These days, the terms "hardcore game" and "casual game" get thrown around a lot, usually at the expensive of clarity. As core franchises simplify their mechanics in order to reach a wider audience, the difference between hardcore and casual becomes murky. However there's no ambiguity with Namco's newest mech game, because Armored Core: Verdict Day is as hardcore as you can get.
For those not keeping count, Verdict Day marks the fifteenth outing for the long-running Armored Core franchise. What started out as a straight-forward mech/action game has quickly transformed into a complicated maze of customization options and online sorties. And just when you think the series can't get any more nuanced, From Software doubles down with an even more complicated experience. With its needlessly convoluted menu and customization options, Verdict Day is no exception.
This time around we're dropped into world already dealing with the throes of war. It's a century after the events of Armored Core V and all is not well on Earth. The intro movie sets up a nightmarish future where major cities have been reduced to rubble and giant mechs battle over land and power. With some skill, a few friends, a little luck and hours of deciphering the menus, you will play a small part in winning the Verdict War.
While past iterations have featured strong storytelling, Verdict Day is entirely focused on the online multiplayer component. There is a single-player campaign, but it's hidden behind a number of menus and clearly an afterthought. Worse yet, I felt completely disconnected with what I thought was the overarching story. Most of the single-player plot points are conveyed over radio communications, which didn't do much to draw me into the action. And just when everything was starting to click, the story ends.
Thankfully there's more to do than suffer through the undercooked story. Much like last year's Armored Core installment, Verdict Day has dozens of multiplayer story sorties (missions), as well as a robust online mode (which I'll get to shortly). These online story sorties are fun with friends, but rarely put you in the middle of the action. They also aren't very interesting; often relying on simplistic goals (destroy all targets, survive waves of enemies, etc.).
The good news is that many of these missions have been streamlined. Gone are the overly long sorties found in Armored Core V. This definitely helps the game's pacing, especially when it comes to playing with friends. In the past, sorties had a tendency to drag out, often taking the form of filler. Verdict Day rarely overstays its welcome, which is certainly a step in the right direction.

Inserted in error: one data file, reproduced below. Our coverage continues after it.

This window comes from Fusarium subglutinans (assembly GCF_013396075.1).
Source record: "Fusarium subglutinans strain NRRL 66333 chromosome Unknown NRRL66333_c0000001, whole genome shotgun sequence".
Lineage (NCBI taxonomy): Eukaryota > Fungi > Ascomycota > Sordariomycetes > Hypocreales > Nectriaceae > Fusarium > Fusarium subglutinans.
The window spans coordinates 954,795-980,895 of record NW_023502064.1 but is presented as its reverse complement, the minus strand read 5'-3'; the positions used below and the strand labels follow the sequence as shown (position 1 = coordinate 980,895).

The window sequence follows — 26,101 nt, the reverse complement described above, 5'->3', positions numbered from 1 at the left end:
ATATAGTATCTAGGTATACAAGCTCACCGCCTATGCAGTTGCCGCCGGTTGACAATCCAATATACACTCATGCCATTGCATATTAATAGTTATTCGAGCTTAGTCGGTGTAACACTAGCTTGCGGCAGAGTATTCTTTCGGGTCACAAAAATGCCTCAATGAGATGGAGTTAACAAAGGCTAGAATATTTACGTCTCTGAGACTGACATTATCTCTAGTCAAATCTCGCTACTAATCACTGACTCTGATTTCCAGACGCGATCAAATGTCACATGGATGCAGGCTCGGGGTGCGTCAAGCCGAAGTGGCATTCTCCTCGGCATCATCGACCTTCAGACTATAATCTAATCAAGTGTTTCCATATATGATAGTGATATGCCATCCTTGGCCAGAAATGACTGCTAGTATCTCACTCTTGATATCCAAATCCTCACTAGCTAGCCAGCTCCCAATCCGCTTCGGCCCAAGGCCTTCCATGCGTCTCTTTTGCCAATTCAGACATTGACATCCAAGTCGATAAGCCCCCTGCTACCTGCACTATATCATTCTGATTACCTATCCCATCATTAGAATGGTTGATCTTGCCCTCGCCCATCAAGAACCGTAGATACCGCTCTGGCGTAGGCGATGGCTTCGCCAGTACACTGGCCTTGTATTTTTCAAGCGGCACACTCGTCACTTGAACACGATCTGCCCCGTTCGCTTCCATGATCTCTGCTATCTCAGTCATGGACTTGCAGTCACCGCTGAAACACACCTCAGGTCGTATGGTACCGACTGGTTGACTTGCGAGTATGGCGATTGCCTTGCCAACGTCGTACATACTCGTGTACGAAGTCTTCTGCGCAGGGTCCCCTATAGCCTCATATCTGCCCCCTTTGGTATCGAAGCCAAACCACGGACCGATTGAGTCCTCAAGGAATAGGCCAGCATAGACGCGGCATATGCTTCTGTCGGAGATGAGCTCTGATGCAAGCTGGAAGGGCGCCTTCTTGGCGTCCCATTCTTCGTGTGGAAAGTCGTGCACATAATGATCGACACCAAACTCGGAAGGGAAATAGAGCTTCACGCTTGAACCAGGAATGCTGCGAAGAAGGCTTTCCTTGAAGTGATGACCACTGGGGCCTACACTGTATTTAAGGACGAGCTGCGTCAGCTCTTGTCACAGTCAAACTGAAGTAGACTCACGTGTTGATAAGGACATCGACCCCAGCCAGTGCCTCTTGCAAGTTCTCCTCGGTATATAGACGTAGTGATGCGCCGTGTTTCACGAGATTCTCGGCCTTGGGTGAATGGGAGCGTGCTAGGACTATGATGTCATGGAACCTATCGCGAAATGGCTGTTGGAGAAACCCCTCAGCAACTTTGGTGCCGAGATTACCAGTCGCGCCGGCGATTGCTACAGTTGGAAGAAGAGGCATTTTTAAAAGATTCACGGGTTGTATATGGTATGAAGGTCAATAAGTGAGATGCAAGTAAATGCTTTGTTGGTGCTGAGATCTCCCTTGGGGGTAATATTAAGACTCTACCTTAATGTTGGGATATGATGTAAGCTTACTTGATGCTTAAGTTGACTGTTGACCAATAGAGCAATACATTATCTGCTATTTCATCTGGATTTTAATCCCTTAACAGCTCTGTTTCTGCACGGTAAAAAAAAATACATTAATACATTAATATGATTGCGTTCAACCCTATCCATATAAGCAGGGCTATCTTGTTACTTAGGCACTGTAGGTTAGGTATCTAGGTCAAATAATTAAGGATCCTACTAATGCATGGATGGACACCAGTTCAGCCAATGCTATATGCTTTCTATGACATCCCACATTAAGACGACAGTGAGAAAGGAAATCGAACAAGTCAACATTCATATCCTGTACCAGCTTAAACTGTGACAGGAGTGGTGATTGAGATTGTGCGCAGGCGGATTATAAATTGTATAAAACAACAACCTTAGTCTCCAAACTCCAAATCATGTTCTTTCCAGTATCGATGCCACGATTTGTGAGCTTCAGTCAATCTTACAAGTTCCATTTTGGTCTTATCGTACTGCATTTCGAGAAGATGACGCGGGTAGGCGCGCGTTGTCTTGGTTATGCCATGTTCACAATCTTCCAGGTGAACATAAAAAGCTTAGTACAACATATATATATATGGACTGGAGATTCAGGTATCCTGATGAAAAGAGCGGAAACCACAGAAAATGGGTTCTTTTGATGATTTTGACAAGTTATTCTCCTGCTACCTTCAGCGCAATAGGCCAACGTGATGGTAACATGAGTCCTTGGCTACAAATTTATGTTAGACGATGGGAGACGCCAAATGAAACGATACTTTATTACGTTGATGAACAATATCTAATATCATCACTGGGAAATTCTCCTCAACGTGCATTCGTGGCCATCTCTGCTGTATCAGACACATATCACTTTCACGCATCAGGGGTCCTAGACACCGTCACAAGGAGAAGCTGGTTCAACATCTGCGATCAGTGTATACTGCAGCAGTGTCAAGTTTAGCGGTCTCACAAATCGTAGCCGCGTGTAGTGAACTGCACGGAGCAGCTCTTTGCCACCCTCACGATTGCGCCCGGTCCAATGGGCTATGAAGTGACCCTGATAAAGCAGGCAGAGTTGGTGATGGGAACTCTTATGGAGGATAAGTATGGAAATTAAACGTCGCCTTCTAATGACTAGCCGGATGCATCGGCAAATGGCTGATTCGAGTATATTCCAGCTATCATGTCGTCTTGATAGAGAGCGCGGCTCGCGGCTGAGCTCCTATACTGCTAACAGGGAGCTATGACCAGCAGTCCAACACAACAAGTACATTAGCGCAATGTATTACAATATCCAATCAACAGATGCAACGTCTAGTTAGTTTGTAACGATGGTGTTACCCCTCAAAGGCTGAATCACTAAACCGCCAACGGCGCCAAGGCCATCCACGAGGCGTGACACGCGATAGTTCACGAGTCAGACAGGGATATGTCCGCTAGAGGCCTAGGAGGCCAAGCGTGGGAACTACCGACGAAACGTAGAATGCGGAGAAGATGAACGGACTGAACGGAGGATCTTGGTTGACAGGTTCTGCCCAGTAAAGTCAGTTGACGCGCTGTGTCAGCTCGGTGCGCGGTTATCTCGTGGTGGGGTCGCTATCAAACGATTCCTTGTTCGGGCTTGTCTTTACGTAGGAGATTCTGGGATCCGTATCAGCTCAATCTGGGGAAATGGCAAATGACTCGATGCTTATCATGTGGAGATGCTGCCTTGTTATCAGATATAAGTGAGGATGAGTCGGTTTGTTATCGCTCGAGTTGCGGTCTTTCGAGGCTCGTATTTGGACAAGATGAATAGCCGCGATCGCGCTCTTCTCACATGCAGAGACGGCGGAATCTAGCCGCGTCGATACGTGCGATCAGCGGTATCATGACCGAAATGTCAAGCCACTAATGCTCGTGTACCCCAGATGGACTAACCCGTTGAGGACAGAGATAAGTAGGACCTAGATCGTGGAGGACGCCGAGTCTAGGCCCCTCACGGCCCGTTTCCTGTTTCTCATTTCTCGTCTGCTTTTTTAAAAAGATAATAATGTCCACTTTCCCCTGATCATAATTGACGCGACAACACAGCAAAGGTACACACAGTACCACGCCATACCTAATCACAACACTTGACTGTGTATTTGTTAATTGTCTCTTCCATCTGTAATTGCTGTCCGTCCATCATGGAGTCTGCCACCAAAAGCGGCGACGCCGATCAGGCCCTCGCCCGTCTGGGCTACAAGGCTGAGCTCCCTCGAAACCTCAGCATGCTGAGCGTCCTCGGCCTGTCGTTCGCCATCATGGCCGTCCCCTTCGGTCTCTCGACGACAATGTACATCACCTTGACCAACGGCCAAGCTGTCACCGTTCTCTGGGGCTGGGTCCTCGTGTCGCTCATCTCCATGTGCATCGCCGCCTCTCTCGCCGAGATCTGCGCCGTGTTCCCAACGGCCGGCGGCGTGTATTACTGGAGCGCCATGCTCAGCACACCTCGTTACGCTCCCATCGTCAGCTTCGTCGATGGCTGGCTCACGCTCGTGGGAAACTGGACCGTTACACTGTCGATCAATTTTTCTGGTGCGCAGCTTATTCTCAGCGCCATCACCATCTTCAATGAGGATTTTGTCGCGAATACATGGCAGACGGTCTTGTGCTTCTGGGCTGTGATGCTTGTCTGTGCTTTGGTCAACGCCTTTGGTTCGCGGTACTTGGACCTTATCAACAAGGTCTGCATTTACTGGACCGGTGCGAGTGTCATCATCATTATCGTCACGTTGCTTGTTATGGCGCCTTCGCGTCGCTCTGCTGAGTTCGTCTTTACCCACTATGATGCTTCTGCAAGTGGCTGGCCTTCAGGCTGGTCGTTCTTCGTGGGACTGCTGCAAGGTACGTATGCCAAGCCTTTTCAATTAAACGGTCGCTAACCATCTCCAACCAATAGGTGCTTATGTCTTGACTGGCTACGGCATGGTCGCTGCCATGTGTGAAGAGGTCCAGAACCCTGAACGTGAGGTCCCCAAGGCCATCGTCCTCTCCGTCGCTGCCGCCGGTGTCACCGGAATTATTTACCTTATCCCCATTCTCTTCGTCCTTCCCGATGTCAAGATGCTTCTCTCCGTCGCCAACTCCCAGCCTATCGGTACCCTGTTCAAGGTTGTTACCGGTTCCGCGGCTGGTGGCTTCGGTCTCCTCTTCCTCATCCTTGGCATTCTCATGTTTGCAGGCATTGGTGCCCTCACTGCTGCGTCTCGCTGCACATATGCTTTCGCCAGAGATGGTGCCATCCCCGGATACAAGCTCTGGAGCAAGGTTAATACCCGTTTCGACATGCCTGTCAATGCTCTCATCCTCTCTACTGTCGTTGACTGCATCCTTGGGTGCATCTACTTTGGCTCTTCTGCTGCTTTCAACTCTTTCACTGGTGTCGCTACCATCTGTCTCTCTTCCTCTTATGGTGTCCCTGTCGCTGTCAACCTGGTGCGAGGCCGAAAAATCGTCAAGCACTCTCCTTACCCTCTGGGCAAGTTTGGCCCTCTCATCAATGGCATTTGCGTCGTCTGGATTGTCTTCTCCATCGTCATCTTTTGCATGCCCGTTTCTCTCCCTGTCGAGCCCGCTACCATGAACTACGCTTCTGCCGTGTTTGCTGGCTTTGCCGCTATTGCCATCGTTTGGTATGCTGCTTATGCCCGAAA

On top of tightening up the levels, Verdict Day also introduces a brand new computer-controlled helper to both the single and multiplayer experience. This is the Unmanned Armored Cores, or UNAC for short. Although they are A.I controlled, it does allow the player to set up new strategies. These UNACs can also be taken into online battles, including having them go head-to-head with human-controlled vehicles. This is a great new addition that has the potential to really change the franchise going forward.
Even with the addition of UNACs, the story missions feel like little more than a warm-up for the main course. The real reason to buy this game is for the ambitious online multiplayer mode, which features a persistent world where you fight for one of three warring factions. Not only does this give the player a purpose, but it also makes them part of the ultimate outcome. No matter if you win or lose, every skirmish is important for your faction.
The idea is to capture as many of the 56 bases as you can over the course of the season. You do this by taking on series of sorties that will have you cripple the base and surrounding areas. These missions are everything you expect from a multiplayer mech war, complete with explosions on all sides, buildings crumbling and debris flying about. When everything is working right, Verdict Day's online mode is incredibly tense and rewarding.